After her team's season wrapped up,
volleyball coach Ashley Atkinson mentally thought about who her seniors would be for next fall.
One name that quickly jumped to mind was Mya LeVaughn
. But, wait, LeVaughn won't be a senior until the following year.
Just because LeVaughn's been a two-year starter with so much experience and is one of the team's go-to players, Atkinson keeps thinking she's older than she actually is. No, Atkinson just finished her sophomore season on the court.
"Very mature player; she's a great leader," Atkinson said. "The kids all follow what she does."
LeVaughn was the only freshman starter in 2017 on the Leander team. She played right side and was a great asset to her teammates. It's never easy for a freshman to step into varsity-level competition after playing middle school volleyball the previous year.
"At first it was really intimidating, but my coaches and my teammates really helped me push through it and get the hang of it of playing at a higher level," LeVaughn said.
As a sophomore, Atkinson moved LeVaughn to outside hitter, her natural position. Despite a little shorter at 5-foot-10, LeVaughn stepped up to the challenge.
"She really excelled there," Atkinson said. "She just improves every time she steps on the court."
The 16-year-old feels like she became a stronger player as a sophomore.
"I've seen my confidence get a lot stronger and I've also seen my play get a lot smarter, too," LeVaughn said. "I'm not that tall and I know that I'm going to have to be good on the mental side, also."
Atkinson really pondered moving LeVaughn to setter at the beginning of her sophomore campaign. The coach said she has great ball control. After playing four rotations this year, Atkinson is anticipating LeVaughn will be a six-rotation player the rest of her high school career.
"She's such a brilliant player," Atkinson said. "She sees the court very well, she sees what's open. I can put her anywhere because she knows what to do."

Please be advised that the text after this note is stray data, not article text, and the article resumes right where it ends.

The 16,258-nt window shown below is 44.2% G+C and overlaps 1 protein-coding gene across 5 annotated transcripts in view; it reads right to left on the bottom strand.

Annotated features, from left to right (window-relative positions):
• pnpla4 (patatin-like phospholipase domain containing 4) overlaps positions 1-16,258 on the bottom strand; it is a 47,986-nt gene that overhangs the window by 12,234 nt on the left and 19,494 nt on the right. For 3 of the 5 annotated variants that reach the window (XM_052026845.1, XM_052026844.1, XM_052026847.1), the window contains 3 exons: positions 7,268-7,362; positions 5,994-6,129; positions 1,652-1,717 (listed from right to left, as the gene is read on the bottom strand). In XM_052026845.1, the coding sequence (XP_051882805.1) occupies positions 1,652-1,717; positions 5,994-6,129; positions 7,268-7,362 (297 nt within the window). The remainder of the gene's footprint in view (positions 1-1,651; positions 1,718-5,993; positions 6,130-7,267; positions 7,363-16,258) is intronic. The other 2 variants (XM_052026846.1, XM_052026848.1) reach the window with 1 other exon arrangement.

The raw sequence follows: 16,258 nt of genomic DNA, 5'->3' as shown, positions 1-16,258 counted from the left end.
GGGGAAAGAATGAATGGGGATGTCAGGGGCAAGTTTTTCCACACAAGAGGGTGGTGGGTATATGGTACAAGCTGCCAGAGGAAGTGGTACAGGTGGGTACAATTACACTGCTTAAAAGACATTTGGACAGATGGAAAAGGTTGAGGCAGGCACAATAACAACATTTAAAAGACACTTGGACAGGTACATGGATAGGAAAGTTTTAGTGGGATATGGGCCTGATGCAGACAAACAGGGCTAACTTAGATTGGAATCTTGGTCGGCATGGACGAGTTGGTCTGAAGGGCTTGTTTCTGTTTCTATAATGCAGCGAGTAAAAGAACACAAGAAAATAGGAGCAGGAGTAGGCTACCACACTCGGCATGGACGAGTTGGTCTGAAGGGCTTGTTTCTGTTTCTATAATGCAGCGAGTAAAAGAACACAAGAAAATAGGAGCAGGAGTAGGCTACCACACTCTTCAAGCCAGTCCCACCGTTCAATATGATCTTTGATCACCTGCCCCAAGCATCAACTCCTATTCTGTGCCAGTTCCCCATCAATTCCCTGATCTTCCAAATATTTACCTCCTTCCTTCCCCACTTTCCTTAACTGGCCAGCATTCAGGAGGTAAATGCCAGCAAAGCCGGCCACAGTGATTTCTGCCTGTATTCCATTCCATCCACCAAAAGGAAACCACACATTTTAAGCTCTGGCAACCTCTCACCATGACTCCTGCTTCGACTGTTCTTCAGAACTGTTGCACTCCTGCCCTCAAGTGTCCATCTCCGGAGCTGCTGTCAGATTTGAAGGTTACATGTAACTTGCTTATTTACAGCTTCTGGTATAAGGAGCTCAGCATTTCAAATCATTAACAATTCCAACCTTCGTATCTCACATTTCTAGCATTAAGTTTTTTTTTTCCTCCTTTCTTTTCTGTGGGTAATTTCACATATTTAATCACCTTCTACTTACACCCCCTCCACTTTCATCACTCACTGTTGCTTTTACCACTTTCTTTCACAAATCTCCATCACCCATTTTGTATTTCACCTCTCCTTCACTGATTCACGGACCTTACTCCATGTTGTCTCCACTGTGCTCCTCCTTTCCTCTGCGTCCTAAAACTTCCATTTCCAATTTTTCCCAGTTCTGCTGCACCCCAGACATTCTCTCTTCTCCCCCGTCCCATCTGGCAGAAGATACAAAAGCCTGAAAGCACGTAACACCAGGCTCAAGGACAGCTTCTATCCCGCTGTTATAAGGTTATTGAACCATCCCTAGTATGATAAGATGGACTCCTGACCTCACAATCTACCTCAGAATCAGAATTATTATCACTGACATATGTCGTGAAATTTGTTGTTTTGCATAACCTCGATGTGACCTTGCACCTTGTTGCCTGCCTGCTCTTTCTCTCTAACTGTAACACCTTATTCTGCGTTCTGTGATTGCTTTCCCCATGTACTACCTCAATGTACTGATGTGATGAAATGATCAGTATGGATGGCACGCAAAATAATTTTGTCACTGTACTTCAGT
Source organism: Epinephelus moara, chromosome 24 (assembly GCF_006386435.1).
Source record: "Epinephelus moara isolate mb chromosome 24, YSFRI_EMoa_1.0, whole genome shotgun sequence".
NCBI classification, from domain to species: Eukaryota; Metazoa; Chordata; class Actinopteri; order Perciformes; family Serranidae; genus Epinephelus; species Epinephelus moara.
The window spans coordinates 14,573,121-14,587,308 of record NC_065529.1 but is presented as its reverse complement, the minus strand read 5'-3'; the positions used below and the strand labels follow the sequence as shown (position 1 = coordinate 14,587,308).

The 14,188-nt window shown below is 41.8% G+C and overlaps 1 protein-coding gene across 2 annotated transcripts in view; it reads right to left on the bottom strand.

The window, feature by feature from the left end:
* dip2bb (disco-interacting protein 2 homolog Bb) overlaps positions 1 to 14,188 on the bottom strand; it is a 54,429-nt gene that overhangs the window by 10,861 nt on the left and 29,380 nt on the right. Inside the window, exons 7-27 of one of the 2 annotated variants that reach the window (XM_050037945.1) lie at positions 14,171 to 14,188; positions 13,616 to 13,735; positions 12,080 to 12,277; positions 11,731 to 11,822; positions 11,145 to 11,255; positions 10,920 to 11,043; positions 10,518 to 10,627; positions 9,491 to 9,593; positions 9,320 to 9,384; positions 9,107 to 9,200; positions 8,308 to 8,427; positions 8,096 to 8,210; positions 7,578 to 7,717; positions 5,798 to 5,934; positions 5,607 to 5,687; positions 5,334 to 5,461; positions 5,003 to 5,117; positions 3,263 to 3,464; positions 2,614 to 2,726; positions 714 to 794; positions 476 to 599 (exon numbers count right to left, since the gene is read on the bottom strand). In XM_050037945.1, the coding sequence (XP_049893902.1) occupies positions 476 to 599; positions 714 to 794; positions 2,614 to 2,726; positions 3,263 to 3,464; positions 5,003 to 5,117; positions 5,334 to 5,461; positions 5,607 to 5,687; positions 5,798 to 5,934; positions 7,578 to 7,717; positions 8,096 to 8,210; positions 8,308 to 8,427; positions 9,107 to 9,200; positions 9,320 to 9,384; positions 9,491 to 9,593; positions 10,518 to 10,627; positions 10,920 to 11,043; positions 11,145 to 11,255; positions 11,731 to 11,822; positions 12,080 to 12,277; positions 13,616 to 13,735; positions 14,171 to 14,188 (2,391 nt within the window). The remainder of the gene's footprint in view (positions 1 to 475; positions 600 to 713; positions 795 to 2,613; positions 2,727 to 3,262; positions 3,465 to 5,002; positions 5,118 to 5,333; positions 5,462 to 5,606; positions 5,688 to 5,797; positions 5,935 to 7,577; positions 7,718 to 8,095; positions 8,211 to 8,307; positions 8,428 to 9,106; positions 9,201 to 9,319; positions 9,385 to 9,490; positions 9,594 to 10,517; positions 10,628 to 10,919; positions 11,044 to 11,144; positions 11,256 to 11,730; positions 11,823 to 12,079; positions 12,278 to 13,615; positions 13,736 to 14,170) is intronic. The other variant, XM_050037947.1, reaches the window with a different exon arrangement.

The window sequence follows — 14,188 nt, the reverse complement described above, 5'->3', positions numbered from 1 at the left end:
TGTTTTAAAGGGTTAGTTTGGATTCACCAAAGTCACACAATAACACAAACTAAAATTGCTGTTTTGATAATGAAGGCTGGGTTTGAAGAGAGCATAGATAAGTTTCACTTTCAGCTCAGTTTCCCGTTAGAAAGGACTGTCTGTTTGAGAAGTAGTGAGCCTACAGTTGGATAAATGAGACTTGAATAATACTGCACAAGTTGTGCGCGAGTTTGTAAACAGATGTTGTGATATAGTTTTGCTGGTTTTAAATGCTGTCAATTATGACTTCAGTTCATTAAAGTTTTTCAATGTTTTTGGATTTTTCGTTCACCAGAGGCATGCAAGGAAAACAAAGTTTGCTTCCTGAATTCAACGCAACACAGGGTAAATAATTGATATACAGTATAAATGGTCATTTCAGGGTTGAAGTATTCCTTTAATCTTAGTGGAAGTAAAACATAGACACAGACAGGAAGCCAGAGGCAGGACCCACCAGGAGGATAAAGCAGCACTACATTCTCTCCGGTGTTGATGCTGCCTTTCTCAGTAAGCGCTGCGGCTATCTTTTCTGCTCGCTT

LeVaughn also competes for the club squad Austin Junior Volleyball. In 2017, she teamed up with Arden Besecker to place ninth at U14 in the Beach Volleyball Clubs of America (BVCA) National Championship.
As such an accomplished volleyball this early in her career, LeVaughn is already looking at playing collegiately. She thinks she has the talent to play at a small Division I school, but her requirements for school are extremely stringent.
"I just want to look at schools that will support me academically as well as in volleyball," LeVaughn said.
LeVaughn would like to pursue a career as a pediatrician. She's checked out in-state schools Rice and Baylor as options because of their strong medical programs.
LeVaughn excels in the classroom, posting a 5.4 grade point average in her school's 6.0 scale. She is taking all advanced courses this semester and is enrolled in pre-International Baccalaureate (IB). Next year, she'll be able to take full-on IB classes.
Pushing herself academically has always been important.
"I feel like it brings a challenge to myself so I find new things to learn and interesting," LeVaughn said. "It just sparks my interest in different things that I wouldn't think I'd be interested in."
At Leander, LeVaughn is in National Honor Society, HOSA (for future health professionals) and Key Club. She's able to take part in fundraising events through her clubs. In addition, LeVaughn tutors students and babysits when she has time.
Volunteering about three hours per month is something LeVaughn finds extremely rewarding.
"It makes me feel really, really good to help other people be successful and it will allow me to learn from people with their experiences and things they do," said LeVaughn, who is very family-orientated.
"She's an amazing kid," Atkinson said. "You couldn't ask for a better kid."
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